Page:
Clothier-Weatherley relationship thriving alongside star performers

By Dennis Ryan

5 Apr 2023

Clothier-Weatherley relationship thriving alongside star performersArby (Sam Weatherley) claims another big win for the Clothier family with his victory in the Manawat

Black-type wins over the past fortnight by the half-brothers Ess Vee Are and Arby have strengthened long-standing bonds between the Weatherley and Clothier families.
Both Matamata entities have a long history in racing and have come together over recent times to now be enjoying a feast of success with the highly promising young stayers Ess Vee Are and Arby.
The Clothier-owned and bred Ess Vee Are, a four-year-old by Shocking, signed off his season with victory in the Listed New Zealand St Leger at Trentham in mid-March, but the post-race headlines centred more on the kick he landed on his co-trainer Darryn Weatherley’s upper thigh.
After spending the next three days in hospital with a ruptured femoral artery, Weatherley was able to return home and be back on duty in the lead-up to last Saturday’s Awapuni meeting, where Proisir three-year-old Arby emulated his older sibling with an impressive win in the Gr. 3 Manawatu Classic.
Stablemate Maria Farina had completed a stakes double for Weatherley and his training partner, daughter Briar, when she won the Listed Lightning Handicap at Trentham and she followed up with a third placing in the Listed Flying Handicap at Awapuni.
The boutique Weatherley stable is having a vintage season centred on the above three horses as well as their absolute highlight, victory in the Gr. 1 New Zealand 2000 Guineas with Pier. After last weekend their 2022-23 tally stood at 15 wins from 83 starters and five black-type wins.
“It’s been one hell of a season, something we never imagined only a few months ago,” Darryn Weatherley, who took his 21-year-old daughter into partnership in August, told RaceForm. “We’ve been so lucky to have some wonderful owners behind us, the Clothiers and another longtime friend, Barry Wright, who is our partner in Pier and Maria Farina.
“I’m proud to think that those five black type races have been won by four different horses. There have been big offers for all of them and the only one we took up was the 25 per cent interest in Pier that Lou (wife) and I sold to Ozzie Kheir.
“We’re just lucky that our owners decided to keep their horses and it’s great to be able to pay them back like this.”
Ess Vee Are and Arby are out of the O’Reilly mare Reiveke, who was bought as a yearling in 2016 by the Clothiers’ then Matamata-based trainer John Sargent. At the same time Sargent was preparing the New Zealand Oaks winner Miss Mossman for the same connections, which at that point included family patriarch Bruce Clothier.
Sadly he passed away in October 2017, but his memory remains strong through the major trucking company he established, Waharoa Transport, and the racehorses that are now part of his legacy.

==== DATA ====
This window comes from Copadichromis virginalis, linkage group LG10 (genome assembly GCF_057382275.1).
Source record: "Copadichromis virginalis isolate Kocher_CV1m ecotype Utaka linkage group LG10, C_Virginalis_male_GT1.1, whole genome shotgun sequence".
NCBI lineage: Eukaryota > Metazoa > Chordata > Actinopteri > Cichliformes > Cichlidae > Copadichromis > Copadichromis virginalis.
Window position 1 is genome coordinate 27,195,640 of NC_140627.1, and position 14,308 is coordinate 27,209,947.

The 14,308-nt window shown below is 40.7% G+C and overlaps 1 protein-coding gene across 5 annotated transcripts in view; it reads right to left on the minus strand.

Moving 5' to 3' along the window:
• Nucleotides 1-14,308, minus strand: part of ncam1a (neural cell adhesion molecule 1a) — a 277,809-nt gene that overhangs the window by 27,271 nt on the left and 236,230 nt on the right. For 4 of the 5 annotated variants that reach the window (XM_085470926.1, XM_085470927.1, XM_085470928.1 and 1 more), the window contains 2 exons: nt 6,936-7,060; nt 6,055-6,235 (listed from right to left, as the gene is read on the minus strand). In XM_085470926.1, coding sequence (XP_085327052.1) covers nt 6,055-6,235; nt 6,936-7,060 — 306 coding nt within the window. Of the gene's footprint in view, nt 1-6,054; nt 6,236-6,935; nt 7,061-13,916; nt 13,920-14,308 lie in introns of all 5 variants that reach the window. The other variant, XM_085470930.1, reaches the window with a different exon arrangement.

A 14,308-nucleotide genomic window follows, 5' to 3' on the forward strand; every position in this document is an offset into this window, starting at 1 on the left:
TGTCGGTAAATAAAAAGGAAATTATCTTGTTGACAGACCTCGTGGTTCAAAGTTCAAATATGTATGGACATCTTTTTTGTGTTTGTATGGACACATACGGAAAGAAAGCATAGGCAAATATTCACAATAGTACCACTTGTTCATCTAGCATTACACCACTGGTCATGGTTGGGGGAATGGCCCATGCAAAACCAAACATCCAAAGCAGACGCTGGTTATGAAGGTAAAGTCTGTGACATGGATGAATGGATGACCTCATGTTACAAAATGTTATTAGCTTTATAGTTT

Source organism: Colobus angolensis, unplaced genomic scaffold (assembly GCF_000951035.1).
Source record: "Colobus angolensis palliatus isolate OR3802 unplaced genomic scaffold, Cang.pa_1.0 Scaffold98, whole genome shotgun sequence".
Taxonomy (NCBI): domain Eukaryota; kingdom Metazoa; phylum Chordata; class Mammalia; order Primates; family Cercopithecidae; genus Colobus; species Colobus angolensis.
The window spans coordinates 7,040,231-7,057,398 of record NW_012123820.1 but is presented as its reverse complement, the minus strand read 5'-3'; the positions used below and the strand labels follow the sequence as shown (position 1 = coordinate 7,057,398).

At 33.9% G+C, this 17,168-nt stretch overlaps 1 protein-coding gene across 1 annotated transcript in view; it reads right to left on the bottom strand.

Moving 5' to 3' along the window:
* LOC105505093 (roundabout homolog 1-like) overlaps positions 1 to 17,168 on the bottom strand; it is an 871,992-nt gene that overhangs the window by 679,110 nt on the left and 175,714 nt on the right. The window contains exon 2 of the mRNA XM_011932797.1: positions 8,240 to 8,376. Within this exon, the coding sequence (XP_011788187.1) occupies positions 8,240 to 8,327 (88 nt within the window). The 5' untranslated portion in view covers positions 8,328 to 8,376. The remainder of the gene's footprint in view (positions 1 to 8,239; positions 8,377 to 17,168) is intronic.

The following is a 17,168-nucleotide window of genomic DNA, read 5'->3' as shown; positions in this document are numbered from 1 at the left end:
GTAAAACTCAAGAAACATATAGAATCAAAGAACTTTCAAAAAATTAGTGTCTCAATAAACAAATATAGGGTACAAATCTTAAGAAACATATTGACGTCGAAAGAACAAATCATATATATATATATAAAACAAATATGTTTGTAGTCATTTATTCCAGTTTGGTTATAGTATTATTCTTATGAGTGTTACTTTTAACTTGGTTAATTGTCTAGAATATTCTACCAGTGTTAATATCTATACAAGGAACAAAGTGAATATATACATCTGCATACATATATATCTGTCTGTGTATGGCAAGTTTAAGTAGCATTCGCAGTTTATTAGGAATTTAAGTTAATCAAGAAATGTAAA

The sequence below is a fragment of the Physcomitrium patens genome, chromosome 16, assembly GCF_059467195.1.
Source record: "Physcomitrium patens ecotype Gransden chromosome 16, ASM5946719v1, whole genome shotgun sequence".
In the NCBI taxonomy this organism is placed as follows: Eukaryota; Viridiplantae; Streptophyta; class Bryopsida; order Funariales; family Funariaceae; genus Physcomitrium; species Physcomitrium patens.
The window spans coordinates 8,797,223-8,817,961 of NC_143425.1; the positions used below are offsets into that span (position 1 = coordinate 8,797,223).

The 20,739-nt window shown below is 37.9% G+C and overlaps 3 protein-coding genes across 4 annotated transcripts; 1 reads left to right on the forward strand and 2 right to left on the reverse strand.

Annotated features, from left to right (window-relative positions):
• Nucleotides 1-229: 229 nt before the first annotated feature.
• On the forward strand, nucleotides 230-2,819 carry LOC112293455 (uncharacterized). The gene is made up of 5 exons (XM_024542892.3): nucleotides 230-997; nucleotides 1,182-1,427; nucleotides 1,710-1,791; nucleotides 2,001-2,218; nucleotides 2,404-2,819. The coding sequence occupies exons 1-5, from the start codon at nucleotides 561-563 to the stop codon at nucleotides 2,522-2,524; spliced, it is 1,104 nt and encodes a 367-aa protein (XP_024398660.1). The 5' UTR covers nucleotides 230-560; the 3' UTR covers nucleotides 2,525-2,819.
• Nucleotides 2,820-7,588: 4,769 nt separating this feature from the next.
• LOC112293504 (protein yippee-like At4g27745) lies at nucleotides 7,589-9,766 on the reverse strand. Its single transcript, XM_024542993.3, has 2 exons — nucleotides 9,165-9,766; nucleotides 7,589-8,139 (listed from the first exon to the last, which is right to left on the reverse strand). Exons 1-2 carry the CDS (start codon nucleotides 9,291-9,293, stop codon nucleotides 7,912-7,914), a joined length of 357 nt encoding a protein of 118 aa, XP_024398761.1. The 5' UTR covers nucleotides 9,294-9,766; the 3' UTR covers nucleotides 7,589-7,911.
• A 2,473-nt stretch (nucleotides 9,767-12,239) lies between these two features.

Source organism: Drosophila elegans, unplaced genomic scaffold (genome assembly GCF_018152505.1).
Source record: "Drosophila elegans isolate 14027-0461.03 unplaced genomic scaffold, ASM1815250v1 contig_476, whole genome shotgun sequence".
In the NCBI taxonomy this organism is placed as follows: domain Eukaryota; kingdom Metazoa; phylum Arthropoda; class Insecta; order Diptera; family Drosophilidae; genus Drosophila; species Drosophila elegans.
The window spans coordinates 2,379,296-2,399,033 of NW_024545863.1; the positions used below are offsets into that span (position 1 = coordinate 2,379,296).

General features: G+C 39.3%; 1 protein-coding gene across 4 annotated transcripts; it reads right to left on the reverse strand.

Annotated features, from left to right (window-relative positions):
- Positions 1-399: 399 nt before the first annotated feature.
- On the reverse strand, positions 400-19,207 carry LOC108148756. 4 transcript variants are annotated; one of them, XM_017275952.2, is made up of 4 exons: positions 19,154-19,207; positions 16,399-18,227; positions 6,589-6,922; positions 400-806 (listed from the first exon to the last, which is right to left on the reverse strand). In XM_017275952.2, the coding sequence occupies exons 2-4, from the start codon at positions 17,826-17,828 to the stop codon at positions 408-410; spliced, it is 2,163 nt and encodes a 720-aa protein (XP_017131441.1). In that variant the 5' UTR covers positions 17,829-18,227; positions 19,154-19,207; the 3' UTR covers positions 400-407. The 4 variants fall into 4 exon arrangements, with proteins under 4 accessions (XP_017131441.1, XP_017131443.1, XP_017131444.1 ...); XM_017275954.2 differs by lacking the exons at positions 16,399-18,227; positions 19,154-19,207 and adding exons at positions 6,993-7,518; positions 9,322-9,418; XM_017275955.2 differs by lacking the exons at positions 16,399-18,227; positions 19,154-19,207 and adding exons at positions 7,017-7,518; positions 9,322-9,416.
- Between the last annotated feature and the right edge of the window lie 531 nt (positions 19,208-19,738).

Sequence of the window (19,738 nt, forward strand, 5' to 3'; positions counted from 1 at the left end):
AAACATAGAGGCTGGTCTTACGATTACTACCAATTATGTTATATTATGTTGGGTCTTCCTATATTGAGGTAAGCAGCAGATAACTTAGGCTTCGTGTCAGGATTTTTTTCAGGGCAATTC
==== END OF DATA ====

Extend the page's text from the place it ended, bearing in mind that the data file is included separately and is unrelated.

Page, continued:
The family racing and breeding entity is known as RBC Racing, commemorating the name Robert Bruce Clothier, and Arby is likewise named in his memory, while Ess Vee Are is derived from the Christian names Sarah Victoria Rose of Bruce’s widow.
“We’ve been family friends for years,” Weatherley added. “Back when Sarge was training for them I was doing a lot of his breaking-in and pre-training and the training side of our business has grown since Sarge went to Sydney.
“Selling proven racehorses is all part of it, but having owners who would rather hang onto them, that’s what has put our stable on the map.”
The Clothier family has been linked to racing for generations, all the way back and even further than the 1931 Mitchelson Cup win by Prince Val, who was owned by Bruce Clothier’s grandfather James. During the 1960s Bruce Clothier raced the tough winter galloper Khorazami, who was trained by his father-in-law Albert Boyte, while 50 years after Prince Val, the Mitchelson Cup was won by Tamaryn, who was raced by Bruce Clothier and close associate Bob Hedley.
Other horses raced by the partners included Tamaryn’s half-sister Prefer, who won the Taumarunui Cup, talented mare Gypsy Invader, the winner of the Victorian provincial Kyneton, Pakenham and Moe Cups, and her son Oregon Power, whose career highlight came in the Gr. 1 Easter Handicap.
“There have been a lot of big wins in those colours over the years and just lately it’s been brilliant,” says Bruce Clothier’s son Craig. “In some ways it’s been a long time coming but you take the wins when they happen.
“It’s a real pity that Dad’s no longer around to be part of it, but we know he would have loved to see this all happening and it’s been great for Mum and the rest of us.
“We’ve had some big offers for Ess Vee Are and Arby, but we don’t want to sell them, we’d much rather be part of it and enjoying it all.”
Arby, Proisir’s 13th black-type winner, was followed by another Proisir colt that was sold at last year’s National Yearling Sale for $70,000 to Victorian trainer Patrick Payne, while Reiveke’s next foal, a colt by Vadamos is being broken in. She also has a Vadamos weanling filly and is booked to the most recent emerging member of the Rich Hill Stud roster, Satono Aladdin.